In my first creative writing class, three books on writing were recommended to the students: Bird by Bird by Anne Lamott (click to read my review of it); Negotiating with the Dead: A Writer on Writing by Margaret Atwood; and On Writing: A Memoir of the Craft by Stephen King. Having read and loved The Handmaid’s Tale, I figured I absolutely needed to read Margaret Atwood’s non-fiction book on writing.

Review
Negotiating with the Dead is unlike any other books on writing that I have read in the past. I couldn’t describe it better than Atwood herself:

. . . what I had in mind was a grand scheme in which I would examine the various self-images – the job descriptions, if you like – that writers have constructed for themselves over the years.

It reads like a university-level book assigned for a literature course, which isn’t really surprising since it derives from lectures she gave at the University of Cambridge. The tone is rather formal (though sometimes witty), the language is recherché (sometimes even obscure for a speaker of English as a second language), the subjects explored are highly philosophical and of very little concrete use. However, the lack of concrete use does not equate with the lack of value. I enjoyed the autobiographical bits which, though interesting on their own, also explained Margaret Atwood’s style and her choices of subjects and themes as a bonus.

Margaret_Atwood_2015Born in 1939, Atwood has grown up in a Canada that’s very different from the one I know. As a result, some of the matters she explored felt outdated (e.g., I’ve never felt any less likely to succeed or be respected as a writer because I’m a woman – the prospects seemed equally bleak for both sexes). Most matters, however, remain true: I especially resonated with her chapters on the duplicity of the writer (how the writer seems to be a different entity than its human host… hello, persona), the Great God Pen (how easy it is to neglect oneself in favour of one’s art) and temptation (the correlation – or lack thereof – between the artistic value of a work, it’s popular success, and whether its author “did it for the money”).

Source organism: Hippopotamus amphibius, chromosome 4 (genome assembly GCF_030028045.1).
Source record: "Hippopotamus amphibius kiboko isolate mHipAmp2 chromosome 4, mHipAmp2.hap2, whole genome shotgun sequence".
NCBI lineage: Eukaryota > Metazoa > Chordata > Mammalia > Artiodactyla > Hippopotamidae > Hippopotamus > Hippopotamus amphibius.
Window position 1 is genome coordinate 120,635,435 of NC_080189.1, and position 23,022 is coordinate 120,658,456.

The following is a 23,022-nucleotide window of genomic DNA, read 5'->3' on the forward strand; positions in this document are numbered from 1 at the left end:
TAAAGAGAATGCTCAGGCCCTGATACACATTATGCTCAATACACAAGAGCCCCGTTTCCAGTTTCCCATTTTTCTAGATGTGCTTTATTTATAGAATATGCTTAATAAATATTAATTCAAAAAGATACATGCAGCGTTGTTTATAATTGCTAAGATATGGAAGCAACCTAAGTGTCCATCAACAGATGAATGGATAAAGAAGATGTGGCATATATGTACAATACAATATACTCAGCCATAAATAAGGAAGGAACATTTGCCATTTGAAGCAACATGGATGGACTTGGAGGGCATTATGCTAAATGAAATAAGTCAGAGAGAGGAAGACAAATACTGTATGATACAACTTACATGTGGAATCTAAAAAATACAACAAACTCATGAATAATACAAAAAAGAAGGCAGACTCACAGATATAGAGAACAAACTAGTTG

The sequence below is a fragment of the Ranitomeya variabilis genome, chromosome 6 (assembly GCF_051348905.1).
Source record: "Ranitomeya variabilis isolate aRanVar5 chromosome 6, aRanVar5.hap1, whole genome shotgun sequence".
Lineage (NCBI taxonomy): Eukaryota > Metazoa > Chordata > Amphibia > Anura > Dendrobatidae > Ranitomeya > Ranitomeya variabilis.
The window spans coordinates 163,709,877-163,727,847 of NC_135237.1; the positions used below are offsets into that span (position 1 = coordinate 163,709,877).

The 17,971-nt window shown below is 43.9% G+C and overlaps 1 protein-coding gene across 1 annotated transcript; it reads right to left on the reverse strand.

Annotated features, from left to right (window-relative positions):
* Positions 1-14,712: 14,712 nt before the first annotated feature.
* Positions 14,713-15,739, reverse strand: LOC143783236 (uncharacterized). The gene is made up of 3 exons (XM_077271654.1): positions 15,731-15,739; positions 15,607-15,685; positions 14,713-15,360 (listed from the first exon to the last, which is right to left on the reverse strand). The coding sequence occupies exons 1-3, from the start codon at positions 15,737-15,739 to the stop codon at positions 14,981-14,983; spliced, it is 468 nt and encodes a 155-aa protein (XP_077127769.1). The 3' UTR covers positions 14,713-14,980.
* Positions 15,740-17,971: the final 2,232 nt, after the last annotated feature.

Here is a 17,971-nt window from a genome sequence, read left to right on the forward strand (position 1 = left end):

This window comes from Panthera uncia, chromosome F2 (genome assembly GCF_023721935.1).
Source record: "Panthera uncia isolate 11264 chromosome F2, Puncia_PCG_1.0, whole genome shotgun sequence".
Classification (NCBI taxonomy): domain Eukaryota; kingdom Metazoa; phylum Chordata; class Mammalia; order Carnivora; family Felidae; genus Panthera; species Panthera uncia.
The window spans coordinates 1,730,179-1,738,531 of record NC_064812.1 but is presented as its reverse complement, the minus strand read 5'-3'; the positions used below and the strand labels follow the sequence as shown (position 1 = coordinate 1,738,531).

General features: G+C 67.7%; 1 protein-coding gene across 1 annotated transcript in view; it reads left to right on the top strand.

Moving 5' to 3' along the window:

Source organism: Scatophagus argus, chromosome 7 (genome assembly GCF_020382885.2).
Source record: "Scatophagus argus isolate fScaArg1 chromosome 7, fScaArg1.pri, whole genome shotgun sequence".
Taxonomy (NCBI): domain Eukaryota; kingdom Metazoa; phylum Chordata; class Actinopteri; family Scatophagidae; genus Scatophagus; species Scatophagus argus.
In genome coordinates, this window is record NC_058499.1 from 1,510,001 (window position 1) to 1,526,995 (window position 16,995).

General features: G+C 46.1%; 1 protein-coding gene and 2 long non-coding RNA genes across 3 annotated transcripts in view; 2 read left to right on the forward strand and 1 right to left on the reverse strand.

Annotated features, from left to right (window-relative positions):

The author supports her exploration of “being a writer” with a multitude of extracts from classic works, which contributed to that feeling of it being assigned for a literature course; it also resulted in my despairing at the sudden explosion of my want-to-read list.

At first sight, there is no recognizable structure. I kept on waiting for “the point” of the book, but after I finished it I realized the musings were it. Where Anne Lamott, in Bird by Bird, felt like a mentor giving her good friend the reader advice on how to deal with “the condition of being a writer” and how not to bang their head against the wall or commit suicide, Margaret Atwood feels like a university professor philosophizing about said condition, observing that it does bring its share of pain:

The suffering will come whether you like it or not. Suffering is a result of writing, rather than a cause. Publishing is like being put on trial.

She asks a lot of questions, most of which remain unanswered like all philosophical matters.

Rating: 8/10

Who would I recommend this to? Writers, especially older, more experienced ones. If you love history and philosophy, that’s a plus. I’d recommend staying away from it if, as a general rule, you dislike the way philosophers talk or if you’re looking for a book that will be useful to you as a writer.